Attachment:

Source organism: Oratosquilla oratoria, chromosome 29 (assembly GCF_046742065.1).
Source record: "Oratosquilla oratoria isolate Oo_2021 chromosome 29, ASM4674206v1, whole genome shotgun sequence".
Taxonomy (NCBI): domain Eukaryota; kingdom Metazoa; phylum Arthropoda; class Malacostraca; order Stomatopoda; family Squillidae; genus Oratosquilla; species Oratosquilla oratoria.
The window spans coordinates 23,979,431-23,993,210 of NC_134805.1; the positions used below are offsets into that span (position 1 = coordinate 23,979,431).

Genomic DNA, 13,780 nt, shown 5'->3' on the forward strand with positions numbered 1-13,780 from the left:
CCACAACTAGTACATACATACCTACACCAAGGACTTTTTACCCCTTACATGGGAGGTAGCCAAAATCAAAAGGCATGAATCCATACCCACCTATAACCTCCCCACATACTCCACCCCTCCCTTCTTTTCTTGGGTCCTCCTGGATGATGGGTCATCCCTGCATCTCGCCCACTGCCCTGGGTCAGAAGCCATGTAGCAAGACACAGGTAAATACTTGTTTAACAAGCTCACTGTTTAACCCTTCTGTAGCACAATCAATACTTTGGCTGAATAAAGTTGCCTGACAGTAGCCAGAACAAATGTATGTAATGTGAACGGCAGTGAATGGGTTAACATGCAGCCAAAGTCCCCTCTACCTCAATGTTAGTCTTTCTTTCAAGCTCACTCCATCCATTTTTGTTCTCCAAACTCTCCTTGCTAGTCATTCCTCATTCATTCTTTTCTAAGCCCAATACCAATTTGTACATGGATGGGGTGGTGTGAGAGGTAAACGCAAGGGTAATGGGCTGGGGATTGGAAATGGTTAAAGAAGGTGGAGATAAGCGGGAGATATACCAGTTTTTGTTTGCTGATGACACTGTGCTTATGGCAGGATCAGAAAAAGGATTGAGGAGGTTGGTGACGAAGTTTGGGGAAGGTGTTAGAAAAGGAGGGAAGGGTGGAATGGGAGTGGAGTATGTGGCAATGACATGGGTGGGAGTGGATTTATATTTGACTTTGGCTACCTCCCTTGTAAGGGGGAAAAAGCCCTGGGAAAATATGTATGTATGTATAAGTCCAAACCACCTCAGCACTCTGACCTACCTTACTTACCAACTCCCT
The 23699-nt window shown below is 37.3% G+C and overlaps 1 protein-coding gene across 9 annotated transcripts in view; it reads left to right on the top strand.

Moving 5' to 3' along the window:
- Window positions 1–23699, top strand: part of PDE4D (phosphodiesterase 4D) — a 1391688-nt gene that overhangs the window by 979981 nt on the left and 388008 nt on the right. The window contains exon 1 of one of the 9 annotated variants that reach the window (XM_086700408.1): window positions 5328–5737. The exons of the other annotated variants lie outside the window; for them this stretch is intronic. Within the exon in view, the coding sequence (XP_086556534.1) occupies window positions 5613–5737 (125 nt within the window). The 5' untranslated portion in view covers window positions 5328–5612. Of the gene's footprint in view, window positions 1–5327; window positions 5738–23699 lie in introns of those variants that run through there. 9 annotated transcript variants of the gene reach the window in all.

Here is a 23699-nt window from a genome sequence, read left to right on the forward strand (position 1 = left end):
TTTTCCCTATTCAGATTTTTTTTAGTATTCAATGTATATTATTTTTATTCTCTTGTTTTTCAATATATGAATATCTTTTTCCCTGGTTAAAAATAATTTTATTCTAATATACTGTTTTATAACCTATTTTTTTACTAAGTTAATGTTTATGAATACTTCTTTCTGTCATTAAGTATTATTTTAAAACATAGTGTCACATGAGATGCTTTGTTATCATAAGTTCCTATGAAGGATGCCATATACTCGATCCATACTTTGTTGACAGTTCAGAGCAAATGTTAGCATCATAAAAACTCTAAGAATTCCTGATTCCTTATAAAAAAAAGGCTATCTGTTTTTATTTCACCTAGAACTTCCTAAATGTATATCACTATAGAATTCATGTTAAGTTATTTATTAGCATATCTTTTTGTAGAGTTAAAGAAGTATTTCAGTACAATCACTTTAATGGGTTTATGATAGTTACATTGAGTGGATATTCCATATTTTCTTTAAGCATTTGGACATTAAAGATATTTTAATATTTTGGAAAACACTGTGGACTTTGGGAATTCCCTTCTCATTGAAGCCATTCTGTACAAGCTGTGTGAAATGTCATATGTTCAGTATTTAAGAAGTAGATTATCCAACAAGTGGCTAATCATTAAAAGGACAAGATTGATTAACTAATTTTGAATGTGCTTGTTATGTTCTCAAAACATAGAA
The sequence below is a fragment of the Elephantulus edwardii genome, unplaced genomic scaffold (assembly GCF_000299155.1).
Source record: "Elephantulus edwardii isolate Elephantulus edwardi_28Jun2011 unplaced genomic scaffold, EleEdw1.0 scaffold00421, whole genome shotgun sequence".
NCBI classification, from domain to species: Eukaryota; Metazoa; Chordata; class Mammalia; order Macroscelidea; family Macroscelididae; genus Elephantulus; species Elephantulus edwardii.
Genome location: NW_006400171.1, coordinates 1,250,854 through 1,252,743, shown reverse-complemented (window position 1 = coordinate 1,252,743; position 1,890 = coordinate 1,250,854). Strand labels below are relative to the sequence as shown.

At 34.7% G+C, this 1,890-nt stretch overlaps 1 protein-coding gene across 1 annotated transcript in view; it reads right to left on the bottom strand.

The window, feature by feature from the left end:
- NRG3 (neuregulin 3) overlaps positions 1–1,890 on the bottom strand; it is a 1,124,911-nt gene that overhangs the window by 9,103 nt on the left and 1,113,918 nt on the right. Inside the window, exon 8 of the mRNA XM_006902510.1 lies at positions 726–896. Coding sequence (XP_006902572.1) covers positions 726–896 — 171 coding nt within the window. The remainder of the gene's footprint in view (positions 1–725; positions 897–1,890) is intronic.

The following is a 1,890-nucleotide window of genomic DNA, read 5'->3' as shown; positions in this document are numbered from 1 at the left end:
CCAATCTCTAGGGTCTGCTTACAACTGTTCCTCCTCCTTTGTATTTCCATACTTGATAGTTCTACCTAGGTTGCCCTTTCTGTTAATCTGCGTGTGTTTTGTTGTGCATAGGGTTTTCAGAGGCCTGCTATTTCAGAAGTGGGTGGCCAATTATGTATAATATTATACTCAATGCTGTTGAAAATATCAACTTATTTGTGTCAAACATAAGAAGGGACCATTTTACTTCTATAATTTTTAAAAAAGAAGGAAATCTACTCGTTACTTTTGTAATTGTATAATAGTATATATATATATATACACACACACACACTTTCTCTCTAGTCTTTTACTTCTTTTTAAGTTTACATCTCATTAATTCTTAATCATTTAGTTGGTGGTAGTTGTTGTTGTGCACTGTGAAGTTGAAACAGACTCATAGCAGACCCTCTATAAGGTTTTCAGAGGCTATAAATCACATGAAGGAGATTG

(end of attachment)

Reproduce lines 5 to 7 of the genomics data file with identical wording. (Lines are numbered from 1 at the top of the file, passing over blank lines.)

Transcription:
Genomic DNA, 13,780 nt, shown 5'->3' on the forward strand with positions numbered 1-13,780 from the left:
CCACAACTAGTACATACATACCTACACCAAGGACTTTTTACCCCTTACATGGGAGGTAGCCAAAATCAAAAGGCATGAATCCATACCCACCTATAACCTCCCCACATACTCCACCCCTCCCTTCTTTTCTTGGGTCCTCCTGGATGATGGGTCATCCCTGCATCTCGCCCACTGCCCTGGGTCAGAAGCCATGTAGCAAGACACAGGTAAATACTTGTTTAACAAGCTCACTGTTTAACCCTTCTGTAGCACAATCAATACTTTGGCTGAATAAAGTTGCCTGACAGTAGCCAGAACAAATGTATGTAATGTGAACGGCAGTGAATGGGTTAACATGCAGCCAAAGTCCCCTCTACCTCAATGTTAGTCTTTCTTTCAAGCTCACTCCATCCATTTTTGTTCTCCAAACTCTCCTTGCTAGTCATTCCTCATTCATTCTTTTCTAAGCCCAATACCAATTTGTACATGGATGGGGTGGTGTGAGAGGTAAACGCAAGGGTAATGGGCTGGGGATTGGAAATGGTTAAAGAAGGTGGAGATAAGCGGGAGATATACCAGTTTTTGTTTGCTGATGACACTGTGCTTATGGCAGGATCAGAAAAAGGATTGAGGAGGTTGGTGACGAAGTTTGGGGAAGGTGTTAGAAAAGGAGGGAAGGGTGGAATGGGAGTGGAGTATGTGGCAATGACATGGGTGGGAGTGGATTTATATTTGACTTTGGCTACCTCCCTTGTAAGGGGGAAAAAGCCCTGGGAAAATATGTATGTATGTATAAGTCCAAACCACCTCAGCACTCTGACCTACCTTACTTACCAACTCCCT
The 23699-nt window shown below is 37.3% G+C and overlaps 1 protein-coding gene across 9 annotated transcripts in view; it reads left to right on the top strand.